Step ya food truck rodeo game up

Chirba Chirba truck
No doubt my favorite truck.

My first food truck rodeo was not so great. Well, the food I was able to get was fabulous, but the long lines, the heat, the crowds —ugh it was a disaster. The next was drizzly but not so bad since that meant the lines were shorter. I’ve heard a lot of people complain that these types of rodeos aren’t worth it. And I counter with, “But did you have a plan?” Usually the answer is we went to have lunch but could eat at only about two trucks before getting full and tired.

This is why a plan is of the utmost importance. I’m telling you. Do not attempt a food truck rodeo without a solid plan. Wandering from truck to truck trying to figure out what you want is just going to make you frustrated. And you don’t want to be frustrated and hungry and end up standing in a long line.

So I came up with this roadmap for conquering Downtown Food Truck Rodeo even in the heat of summer. It may even been an effective plan for a food truck rodeo in your city, too.

Plan ahead

mapI really can’t say this enough. Have a game plan before you step foot out your door. The nice thing about the Downtown Raleigh one is they give you a nice map that’s great on a smartphone.

  1. Jump on the website and find out what trucks will be there and what food is on their menus.
  2. Eat before you leave if you plan on just grabbing a bunch of different things from several trucks to bring home.
  3. If you plan to eat at the event, eat a light snack. Just enough to hold you through your first two lines.
  4. Figure out if there is a certain food you want to eat. The last rodeo I did all Asian food. Next time I might go all North Cackalakey and do BBQ. Or maybe I’ll just do all desserts. Haven’t done desserts yet.

Weather check

Watch the weather and prepare accordingly. If it’s going to be a 90-degree day wear a sun hat (or umbrella), sun screen, and wear light clothing. Comfy footwear is a must. If it’s rainy, don’t stay home. That might be the best time to go because the crowds will be lighter. A raincoat and a hat should do it. Bonus points if you have cute rain boots and a waterproof lunch bag/cooler.

Bring your essentials

picnic bag, hat, sunglasses, tupperware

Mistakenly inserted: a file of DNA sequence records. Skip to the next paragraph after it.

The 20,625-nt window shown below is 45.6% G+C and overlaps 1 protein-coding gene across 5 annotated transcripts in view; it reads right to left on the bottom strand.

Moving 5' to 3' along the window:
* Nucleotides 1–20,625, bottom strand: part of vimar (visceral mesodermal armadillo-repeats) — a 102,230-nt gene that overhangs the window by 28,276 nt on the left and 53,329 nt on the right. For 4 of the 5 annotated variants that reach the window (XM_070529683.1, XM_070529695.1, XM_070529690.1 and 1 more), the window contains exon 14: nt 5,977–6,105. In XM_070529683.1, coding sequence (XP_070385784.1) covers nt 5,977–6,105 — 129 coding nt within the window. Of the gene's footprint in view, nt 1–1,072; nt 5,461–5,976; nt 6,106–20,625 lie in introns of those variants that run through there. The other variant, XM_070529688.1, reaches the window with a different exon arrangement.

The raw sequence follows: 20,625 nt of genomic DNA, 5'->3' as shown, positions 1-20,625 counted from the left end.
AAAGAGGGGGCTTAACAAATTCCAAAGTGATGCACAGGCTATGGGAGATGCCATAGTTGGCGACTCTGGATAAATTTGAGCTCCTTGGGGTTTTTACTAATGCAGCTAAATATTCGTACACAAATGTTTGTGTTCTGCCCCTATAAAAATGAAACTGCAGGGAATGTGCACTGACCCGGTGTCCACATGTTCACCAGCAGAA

I’m typically a grab the food I want and go type of person. I don’t see a need to eat at the event unless I’m hanging out with friends. These are my essentials as shown in the photo:

  • Picnic bag. Mine came with utensils and plates for four. The bag is insulated for hot or cold food.
  • A small cooler for my favorite frozen items like Locopops. (It was a dark day when they closed their Raleigh store and my other source for them, Spize Cafe, closed, too.)
  • Ice packs (2-3 depending on how much you’re taking away)
  • One bottle of frozen water (this one will thaw in the heat by the time you finish the other)
  • One small bottle of water (when it’s sizzling outside)
  • Plastic containers of varying sizes
  • Paper towels
  • My trusty sun hat and my sunglasses. (Although my big fro doesn’t really work in that hat anymore

Having the extra small cooler (not shown in pic) helps me keep my hot food and frozen or cold items separate.

Bring a friend or two

Divide and conquer is the theory here. Each of you can stand on a different line, grabbing stuff for the group. Text each other if something  is not available that someone wanted. Tell them what is the substitute. With three people you could possibly hit three truck a piece. But they need to be equipped with the essentials, too, to make it worth everyone’s while.


I can’t give up all my secrets. But here’s a tip. Arrive 1 hour to 30 minutes early. If you know where the first zone you need to get to is, park as close to it as you can on a side street or parking deck.

Them belly full

In the end with a good plan you can end up as satisfied as I was with this haul. And this wasn’t even all of it!


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